I often get questions, from all over the country, that can be helpful for people who are looking for quick answers and if they should be seeking legal advice. Always consult a lawyer in your jurisdiction for specific advice:
My wife left our state for a supposed vacation recently. When I arrived to join her on vacation, she told me she would not be moving back home and that she wanted a divorce.
Blindsided! We have not yet filed for divorce, but I want to know what rights I have? I do not want my child to be 3,000 miles away and have to go live across the country in the mother’s new state
While I am not licensed to practice law in your state, I can give some general guidance on this issue.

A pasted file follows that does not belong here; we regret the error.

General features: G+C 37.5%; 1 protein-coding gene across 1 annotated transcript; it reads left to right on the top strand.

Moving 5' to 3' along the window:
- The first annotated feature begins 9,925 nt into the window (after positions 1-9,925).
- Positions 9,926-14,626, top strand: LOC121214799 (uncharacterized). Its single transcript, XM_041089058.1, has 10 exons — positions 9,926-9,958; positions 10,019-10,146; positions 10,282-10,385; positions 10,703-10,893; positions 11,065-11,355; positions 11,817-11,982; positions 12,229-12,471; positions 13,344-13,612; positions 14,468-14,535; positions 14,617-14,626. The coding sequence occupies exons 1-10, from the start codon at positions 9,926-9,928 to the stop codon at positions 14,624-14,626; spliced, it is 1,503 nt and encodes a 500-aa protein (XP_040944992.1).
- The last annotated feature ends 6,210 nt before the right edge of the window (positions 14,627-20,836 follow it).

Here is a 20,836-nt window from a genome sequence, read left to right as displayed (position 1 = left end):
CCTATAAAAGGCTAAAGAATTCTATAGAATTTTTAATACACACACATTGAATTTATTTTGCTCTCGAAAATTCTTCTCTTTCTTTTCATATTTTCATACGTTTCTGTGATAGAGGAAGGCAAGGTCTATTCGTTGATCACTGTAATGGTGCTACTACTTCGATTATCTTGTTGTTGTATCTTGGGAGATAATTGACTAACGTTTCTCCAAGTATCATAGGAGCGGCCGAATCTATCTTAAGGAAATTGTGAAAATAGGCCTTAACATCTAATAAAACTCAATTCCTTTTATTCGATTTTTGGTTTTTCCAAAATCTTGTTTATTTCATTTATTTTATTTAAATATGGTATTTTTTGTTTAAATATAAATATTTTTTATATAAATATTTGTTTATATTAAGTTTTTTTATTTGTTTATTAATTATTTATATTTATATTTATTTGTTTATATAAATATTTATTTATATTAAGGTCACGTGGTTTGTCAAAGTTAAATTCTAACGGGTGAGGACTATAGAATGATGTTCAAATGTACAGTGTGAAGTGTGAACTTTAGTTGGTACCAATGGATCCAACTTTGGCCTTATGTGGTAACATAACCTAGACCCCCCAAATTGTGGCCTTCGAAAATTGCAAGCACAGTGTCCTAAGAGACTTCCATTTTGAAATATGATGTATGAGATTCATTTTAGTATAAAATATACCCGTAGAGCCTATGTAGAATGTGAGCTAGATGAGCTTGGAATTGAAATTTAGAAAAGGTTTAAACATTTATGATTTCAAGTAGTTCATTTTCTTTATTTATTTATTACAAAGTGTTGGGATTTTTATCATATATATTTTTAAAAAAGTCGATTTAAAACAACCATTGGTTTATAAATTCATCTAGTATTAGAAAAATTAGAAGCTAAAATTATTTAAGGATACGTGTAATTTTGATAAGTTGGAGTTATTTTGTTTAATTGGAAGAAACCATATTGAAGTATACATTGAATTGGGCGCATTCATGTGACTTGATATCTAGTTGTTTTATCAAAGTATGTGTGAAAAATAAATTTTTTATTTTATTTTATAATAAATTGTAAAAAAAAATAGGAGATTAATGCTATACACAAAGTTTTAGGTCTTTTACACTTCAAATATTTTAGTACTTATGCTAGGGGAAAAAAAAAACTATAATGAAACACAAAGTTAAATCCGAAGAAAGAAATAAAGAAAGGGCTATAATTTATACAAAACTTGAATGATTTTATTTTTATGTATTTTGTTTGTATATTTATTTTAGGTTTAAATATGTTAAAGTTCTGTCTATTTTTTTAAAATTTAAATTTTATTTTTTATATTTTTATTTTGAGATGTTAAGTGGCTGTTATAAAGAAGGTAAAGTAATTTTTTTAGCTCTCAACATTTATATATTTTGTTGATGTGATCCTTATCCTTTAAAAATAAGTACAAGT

You should immediately consult an attorney in your jurisdiction as the jurisdiction clock is running against you and the more time that you allow to pass, the closer that other state gets to assuming jurisdiction over the issues in your case.
Most states have a residency requirement in order to file for divorce. The timing of this residency requirement varies by state, but usually it is about 180 days. This is the time frame for establishing jurisdiction to get a divorce entered.
When we are talking about children, jurisdiction is usually established by the Uniform Child Custody Jurisdiction and Enforcement Act that nearly every state has adopted as its own law.
The jurisdiction requirement under that act is that the home state of the child will control jurisdiction. The home state of the child is usually defined as where the child has resided for the past six months. For every day you delay, your wife’s new state may be getting closer to assuming jurisdiction over that issue of the case.